She continues, “Ingredients, like human beings, and animals and plant life, we have our original essence. That origin comes from the past life and current life. Like all of us, radishes have taken in spirit and energy. And when we consume the radishes, we are now some of those energies. They can conflict with our own energies. The philosophy of temple cuisine is you need to allow some foods time, whether through fermentation, to pull some of the energy out of the ingredient. Only then, when the spirit and energy that conflicts are removed, the only thing that remains is its original essence. Then that ingredient becomes more than food, it becomes a healing.”
Clockwise from top left: sticky rice steamed in ti leaf (left) and in lotus leaf (right); dried persimmon and cucumber salad; braised shiitake mushrooms; pickled lotus root.
Braised Shiitake Mushrooms (Golden Balwoo)
Recipe adapted from Jeong Kwan. More common substitutions for some of the ingredients are provided at the end of the recipe, but there is no true replacement for the time and patience Kwan has poured into her syrups.
12 fresh shiitake mushroom (whole)
2 tablespoons soy sauce
2 cups water
2 tablespoons perilla oil *
3 tablespoons five-flavor berry syrup (omija chung) **
3 tablespoons rice syrup (jo chung) *
1 tablespoon sesame oil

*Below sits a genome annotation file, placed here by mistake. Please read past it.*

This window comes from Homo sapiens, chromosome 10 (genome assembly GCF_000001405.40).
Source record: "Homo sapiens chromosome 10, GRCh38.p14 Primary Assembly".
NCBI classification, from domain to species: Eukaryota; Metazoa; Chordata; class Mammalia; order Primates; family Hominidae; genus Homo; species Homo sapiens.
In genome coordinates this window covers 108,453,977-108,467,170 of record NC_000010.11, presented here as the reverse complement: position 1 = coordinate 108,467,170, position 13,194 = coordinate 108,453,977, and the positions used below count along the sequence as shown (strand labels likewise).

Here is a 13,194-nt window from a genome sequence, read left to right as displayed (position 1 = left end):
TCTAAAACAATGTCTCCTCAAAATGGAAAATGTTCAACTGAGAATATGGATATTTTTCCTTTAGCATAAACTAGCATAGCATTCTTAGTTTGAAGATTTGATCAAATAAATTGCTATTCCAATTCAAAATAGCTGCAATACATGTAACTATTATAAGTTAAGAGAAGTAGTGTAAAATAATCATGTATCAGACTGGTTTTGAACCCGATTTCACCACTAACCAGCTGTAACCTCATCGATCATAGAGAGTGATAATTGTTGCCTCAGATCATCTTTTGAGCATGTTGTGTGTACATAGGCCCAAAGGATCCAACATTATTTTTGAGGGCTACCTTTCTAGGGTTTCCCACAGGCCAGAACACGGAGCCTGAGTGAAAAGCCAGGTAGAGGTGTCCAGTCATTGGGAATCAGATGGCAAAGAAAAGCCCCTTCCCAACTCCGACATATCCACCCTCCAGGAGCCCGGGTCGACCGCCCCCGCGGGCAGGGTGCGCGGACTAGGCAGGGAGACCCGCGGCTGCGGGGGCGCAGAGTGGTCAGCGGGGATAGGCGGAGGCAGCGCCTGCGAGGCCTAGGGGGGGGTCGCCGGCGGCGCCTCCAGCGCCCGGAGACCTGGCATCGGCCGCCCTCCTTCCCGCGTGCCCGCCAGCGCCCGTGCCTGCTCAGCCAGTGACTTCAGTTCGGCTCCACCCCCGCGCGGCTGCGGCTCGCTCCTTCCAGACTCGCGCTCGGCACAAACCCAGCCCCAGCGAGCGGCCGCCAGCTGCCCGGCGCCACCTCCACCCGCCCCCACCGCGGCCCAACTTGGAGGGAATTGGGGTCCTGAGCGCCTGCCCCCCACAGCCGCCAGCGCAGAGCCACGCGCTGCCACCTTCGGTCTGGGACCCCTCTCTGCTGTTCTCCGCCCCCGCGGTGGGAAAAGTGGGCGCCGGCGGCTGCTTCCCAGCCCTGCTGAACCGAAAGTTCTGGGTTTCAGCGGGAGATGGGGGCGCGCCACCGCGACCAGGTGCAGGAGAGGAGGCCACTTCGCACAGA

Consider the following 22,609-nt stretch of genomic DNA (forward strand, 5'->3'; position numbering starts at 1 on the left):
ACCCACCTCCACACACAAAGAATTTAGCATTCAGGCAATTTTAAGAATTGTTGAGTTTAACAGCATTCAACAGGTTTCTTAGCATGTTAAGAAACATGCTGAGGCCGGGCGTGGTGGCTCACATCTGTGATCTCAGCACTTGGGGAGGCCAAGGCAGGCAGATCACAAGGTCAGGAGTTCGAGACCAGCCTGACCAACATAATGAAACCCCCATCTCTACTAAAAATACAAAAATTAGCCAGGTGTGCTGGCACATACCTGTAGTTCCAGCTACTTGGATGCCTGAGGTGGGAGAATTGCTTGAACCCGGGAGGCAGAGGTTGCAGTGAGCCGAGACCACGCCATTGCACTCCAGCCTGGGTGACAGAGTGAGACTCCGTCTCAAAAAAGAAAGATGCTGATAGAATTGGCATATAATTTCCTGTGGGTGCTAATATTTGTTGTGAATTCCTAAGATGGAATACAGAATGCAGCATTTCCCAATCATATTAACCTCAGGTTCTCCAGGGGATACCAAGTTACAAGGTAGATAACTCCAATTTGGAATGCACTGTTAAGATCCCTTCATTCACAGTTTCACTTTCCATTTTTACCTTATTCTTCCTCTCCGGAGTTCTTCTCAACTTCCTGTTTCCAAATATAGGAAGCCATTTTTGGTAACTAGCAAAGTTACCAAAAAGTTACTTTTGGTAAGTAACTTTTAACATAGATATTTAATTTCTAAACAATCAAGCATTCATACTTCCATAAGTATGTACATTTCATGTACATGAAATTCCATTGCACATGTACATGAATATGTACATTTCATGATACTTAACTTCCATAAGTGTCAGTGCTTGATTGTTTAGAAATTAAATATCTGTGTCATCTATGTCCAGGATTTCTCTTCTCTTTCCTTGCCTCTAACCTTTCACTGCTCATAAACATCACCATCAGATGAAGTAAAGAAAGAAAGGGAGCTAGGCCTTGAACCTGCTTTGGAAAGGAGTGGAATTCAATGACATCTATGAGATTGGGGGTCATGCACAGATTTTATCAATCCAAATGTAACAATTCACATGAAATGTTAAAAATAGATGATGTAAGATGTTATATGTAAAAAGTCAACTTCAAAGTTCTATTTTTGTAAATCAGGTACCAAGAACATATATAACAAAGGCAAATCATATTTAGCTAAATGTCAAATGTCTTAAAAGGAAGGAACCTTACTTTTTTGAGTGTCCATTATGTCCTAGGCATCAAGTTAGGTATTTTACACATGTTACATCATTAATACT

Pinch of sea salt
Remove the mushroom stems with a knife, then gently rinse and lightly steam the mushrooms in a steamer.
In a braising pan, combine water, soy sauce, and perilla oil and bring to a boil. When the braising liquid comes to a full boil, add the prepared shiitake mushrooms and braise, adjusting the heat if needed.
When the liquid has reduced by about half, lower the heat to medium, then add rice syrup, five-flavor berry syrup and continue to braise for another three minutes.
Continue braising/reducing on low heat, while spooning the braising liquid over the mushrooms.
When the liquid in the pan has mostly reduced, leaving a nice sheen on the mushrooms and the flavors of the seasoning fully absorbed, mushrooms will have also reduced in size and are ready to be removed.
Drizzle sesame oil over the mushrooms and plate.
* These can be found at Korean supermarkets. Honey (though not vegan) can substitute for rice syrup.
** The berry syrup has a sweet-tart flavor—pomegranate molasses (available at India Market) makes for a good substitute.